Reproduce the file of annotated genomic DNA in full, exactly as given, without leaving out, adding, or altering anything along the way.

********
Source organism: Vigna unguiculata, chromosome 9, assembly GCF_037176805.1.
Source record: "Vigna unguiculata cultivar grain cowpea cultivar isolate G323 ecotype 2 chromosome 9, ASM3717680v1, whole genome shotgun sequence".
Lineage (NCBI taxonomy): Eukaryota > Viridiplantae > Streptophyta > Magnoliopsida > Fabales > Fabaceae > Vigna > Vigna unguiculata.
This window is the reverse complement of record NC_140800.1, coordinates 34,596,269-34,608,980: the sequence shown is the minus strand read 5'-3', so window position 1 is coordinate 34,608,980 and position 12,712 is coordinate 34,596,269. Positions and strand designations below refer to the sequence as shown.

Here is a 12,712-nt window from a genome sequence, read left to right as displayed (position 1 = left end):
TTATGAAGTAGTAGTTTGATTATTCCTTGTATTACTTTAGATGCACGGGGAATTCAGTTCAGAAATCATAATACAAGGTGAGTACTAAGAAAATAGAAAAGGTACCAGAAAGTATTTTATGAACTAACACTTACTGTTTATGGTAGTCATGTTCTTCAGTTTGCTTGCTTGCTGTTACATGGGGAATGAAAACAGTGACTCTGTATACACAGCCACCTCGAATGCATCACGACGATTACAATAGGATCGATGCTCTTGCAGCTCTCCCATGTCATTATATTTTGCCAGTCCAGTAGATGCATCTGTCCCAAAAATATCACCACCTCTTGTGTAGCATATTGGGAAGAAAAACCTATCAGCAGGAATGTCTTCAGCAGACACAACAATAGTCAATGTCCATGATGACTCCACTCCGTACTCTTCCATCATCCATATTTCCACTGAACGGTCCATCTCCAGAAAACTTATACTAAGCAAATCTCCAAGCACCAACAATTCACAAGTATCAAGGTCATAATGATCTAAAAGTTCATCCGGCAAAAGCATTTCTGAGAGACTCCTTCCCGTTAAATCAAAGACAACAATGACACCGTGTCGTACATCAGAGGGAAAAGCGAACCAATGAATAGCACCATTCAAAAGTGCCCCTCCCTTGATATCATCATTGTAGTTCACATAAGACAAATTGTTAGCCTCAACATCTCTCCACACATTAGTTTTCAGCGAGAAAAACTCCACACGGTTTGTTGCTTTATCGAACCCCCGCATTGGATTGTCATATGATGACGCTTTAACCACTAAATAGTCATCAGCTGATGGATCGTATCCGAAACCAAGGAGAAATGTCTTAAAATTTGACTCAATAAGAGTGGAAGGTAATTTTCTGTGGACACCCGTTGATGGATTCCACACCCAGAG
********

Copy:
Source organism: Vigna unguiculata, chromosome 9, assembly GCF_037176805.1.
Source record: "Vigna unguiculata cultivar grain cowpea cultivar isolate G323 ecotype 2 chromosome 9, ASM3717680v1, whole genome shotgun sequence".
Lineage (NCBI taxonomy): Eukaryota > Viridiplantae > Streptophyta > Magnoliopsida > Fabales > Fabaceae > Vigna > Vigna unguiculata.
This window is the reverse complement of record NC_140800.1, coordinates 34,596,269-34,608,980: the sequence shown is the minus strand read 5'-3', so window position 1 is coordinate 34,608,980 and position 12,712 is coordinate 34,596,269. Positions and strand designations below refer to the sequence as shown.

Here is a 12,712-nt window from a genome sequence, read left to right as displayed (position 1 = left end):
TTATGAAGTAGTAGTTTGATTATTCCTTGTATTACTTTAGATGCACGGGGAATTCAGTTCAGAAATCATAATACAAGGTGAGTACTAAGAAAATAGAAAAGGTACCAGAAAGTATTTTATGAACTAACACTTACTGTTTATGGTAGTCATGTTCTTCAGTTTGCTTGCTTGCTGTTACATGGGGAATGAAAACAGTGACTCTGTATACACAGCCACCTCGAATGCATCACGACGATTACAATAGGATCGATGCTCTTGCAGCTCTCCCATGTCATTATATTTTGCCAGTCCAGTAGATGCATCTGTCCCAAAAATATCACCACCTCTTGTGTAGCATATTGGGAAGAAAAACCTATCAGCAGGAATGTCTTCAGCAGACACAACAATAGTCAATGTCCATGATGACTCCACTCCGTACTCTTCCATCATCCATATTTCCACTGAACGGTCCATCTCCAGAAAACTTATACTAAGCAAATCTCCAAGCACCAACAATTCACAAGTATCAAGGTCATAATGATCTAAAAGTTCATCCGGCAAAAGCATTTCTGAGAGACTCCTTCCCGTTAAATCAAAGACAACAATGACACCGTGTCGTACATCAGAGGGAAAAGCGAACCAATGAATAGCACCATTCAAAAGTGCCCCTCCCTTGATATCATCATTGTAGTTCACATAAGACAAATTGTTAGCCTCAACATCTCTCCACACATTAGTTTTCAGCGAGAAAAACTCCACACGGTTTGTTGCTTTATCGAACCCCCGCATTGGATTGTCATATGATGACGCTTTAACCACTAAATAGTCATCAGCTGATGGATCGTATCCGAAACCAAGGAGAAATGTCTTAAAATTTGACTCAATAAGAGTGGAAGGTAATTTTCTGTGGACACCCGTTGATGGATTCCACACCCAGAG